Two life sentences for $11

March 11, 2009

Anthony Papa talks about the campaign to free two women who languish in prison for a crime they did not commit.

TALK ABOUT injustice. How do you wind up in prison serving two life terms for a robbery that netted $11? That question has haunted first-time offenders Gladys and Jamie Scott for the past 15 years.

On December 24, 1993, Scott County Sheriff's Department in Mississippi arrested the sisters for an armed robbery they vehemently deny participating in. In 1994, they were convicted after being implicated in the crime by three young Black men who confessed to the robbery in exchange for a plea bargain that gave them 10 months. The sisters were not offered a plea and went to trial.

Time has passed slowly for these sisters as they watched from behind bars as their five children grew into adults and mourned the loss of their father. They have felt the pain of exhausting all their legal remedies while being denied relief at every level.

Nancy Lockhart, a legal analyst who has worked tirelessly over the years to help set free the Scott sisters, says she will never forget the frigid Chicago morning when she opened a letter from Mrs. Evelyn Rasco, the mother of the Scott sisters. She told the story of her daughters and her plight to help free them. "How can they give my daughters two life sentences for a crime that netted $11 where no one was injured?" she asked.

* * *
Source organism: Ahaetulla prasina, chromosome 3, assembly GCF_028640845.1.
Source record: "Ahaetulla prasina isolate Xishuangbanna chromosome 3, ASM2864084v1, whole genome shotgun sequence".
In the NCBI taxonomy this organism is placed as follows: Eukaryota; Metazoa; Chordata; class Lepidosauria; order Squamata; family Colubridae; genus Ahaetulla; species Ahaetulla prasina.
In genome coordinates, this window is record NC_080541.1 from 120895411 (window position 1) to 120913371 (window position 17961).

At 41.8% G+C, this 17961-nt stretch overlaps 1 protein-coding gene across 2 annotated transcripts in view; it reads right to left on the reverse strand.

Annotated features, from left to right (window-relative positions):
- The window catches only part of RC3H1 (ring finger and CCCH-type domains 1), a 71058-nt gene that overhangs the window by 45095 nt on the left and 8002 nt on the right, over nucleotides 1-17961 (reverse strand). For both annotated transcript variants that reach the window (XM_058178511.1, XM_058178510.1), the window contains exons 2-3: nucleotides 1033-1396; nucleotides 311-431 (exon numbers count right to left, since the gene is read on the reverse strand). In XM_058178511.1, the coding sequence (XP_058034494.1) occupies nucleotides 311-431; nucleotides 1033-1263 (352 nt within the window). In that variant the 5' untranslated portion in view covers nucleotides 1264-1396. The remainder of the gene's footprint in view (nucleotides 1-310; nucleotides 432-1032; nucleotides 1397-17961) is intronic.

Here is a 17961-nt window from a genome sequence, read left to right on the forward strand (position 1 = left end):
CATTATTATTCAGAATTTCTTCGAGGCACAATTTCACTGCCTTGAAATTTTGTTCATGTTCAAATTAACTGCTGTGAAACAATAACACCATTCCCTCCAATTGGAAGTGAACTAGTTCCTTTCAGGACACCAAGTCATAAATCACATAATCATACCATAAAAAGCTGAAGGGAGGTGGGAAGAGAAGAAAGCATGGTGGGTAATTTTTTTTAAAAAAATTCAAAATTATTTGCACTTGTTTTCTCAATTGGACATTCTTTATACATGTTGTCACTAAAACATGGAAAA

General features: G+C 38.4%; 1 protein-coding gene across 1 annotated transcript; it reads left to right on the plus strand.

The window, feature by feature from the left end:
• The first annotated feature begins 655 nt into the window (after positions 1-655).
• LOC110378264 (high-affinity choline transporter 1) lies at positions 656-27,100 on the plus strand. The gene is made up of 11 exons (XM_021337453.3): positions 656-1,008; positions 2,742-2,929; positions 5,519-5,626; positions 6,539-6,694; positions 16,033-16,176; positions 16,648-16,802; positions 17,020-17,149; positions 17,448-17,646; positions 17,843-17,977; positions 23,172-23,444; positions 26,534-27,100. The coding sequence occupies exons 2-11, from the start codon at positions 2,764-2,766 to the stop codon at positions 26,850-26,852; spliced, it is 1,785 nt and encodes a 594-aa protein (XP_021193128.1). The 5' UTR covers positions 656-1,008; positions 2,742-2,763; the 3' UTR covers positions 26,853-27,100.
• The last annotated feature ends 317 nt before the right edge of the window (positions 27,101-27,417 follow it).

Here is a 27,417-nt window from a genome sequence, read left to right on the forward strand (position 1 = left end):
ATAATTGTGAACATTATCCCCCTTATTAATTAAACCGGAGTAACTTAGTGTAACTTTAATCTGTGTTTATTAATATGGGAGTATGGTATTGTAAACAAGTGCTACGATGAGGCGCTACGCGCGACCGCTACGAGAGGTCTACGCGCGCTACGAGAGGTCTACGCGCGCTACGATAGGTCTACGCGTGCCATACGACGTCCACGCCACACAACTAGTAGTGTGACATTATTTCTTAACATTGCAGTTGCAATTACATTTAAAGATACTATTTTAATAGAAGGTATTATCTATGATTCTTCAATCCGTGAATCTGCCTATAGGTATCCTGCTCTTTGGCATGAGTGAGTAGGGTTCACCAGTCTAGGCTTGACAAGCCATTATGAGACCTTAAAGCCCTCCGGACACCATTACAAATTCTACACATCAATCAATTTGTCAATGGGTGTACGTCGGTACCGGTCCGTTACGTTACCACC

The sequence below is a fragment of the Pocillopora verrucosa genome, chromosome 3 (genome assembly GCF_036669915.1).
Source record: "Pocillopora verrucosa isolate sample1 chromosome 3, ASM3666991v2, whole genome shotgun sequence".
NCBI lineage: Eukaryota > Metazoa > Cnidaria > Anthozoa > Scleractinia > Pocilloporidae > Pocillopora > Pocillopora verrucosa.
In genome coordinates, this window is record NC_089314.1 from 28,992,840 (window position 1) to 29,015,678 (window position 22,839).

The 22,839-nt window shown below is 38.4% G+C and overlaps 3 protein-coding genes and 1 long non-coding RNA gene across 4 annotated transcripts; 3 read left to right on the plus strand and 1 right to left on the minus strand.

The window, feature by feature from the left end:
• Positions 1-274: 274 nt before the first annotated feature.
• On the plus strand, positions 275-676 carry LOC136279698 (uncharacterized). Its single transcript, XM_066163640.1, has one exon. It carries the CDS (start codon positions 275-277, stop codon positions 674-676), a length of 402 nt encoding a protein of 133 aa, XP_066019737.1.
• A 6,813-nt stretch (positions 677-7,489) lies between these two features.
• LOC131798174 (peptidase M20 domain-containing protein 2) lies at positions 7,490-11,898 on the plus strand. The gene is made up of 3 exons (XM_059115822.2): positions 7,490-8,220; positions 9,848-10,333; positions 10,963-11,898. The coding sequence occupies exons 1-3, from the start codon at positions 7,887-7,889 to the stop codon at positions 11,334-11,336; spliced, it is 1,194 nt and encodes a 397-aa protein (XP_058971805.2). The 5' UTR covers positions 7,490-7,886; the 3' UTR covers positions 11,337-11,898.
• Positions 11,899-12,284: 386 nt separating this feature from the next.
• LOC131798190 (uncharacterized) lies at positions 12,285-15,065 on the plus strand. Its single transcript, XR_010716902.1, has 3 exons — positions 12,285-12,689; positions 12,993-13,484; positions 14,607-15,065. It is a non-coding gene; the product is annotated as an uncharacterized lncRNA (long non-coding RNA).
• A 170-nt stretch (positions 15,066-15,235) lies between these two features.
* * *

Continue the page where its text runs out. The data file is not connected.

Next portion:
Jamie and Gladys Scott
Jamie and Gladys Scott

This prompted Lockhart to become the Scott sisters' lifeline for hope. She began a campaign to try to free them.

The Scott sisters challenged their convictions on direct appeal arguing that there was insufficient evidence for a conviction, and the guilty verdict was against the overwhelming weight of evidence, which should have exonerated them. But the appeals court found no error and affirmed the convictions on December 17, 1996. As a result, they filed a Petition for Writ of Certiorari to the U.S. Supreme Court, which was denied on May 15, 1997.

They consequently filed an Application for Leave to File Motion to Vacate Conviction, pursuant to the Mississippi Post-Conviction Collateral Relief Act. The Supreme Court also denied that application.

In 1998, one of the sentenced men signed an affidavit saying that the Scott sisters were not involved with the crime. The affidavit, along with two others that pointed to the sisters' innocence, were secured by their attorney and submitted for post-conviction relief. Then-attorney Chokwe Lumumba submitted a request for commutation of sentence and/or pardon to the governor. It was subsequently denied.

Gladys and Jamie Scott have maintained their innocence. They have spent nearly 15 years in prison for a crime they did not commit that netted the sum of $11. It is time for them to join their families.

First published at The Huffington Post.

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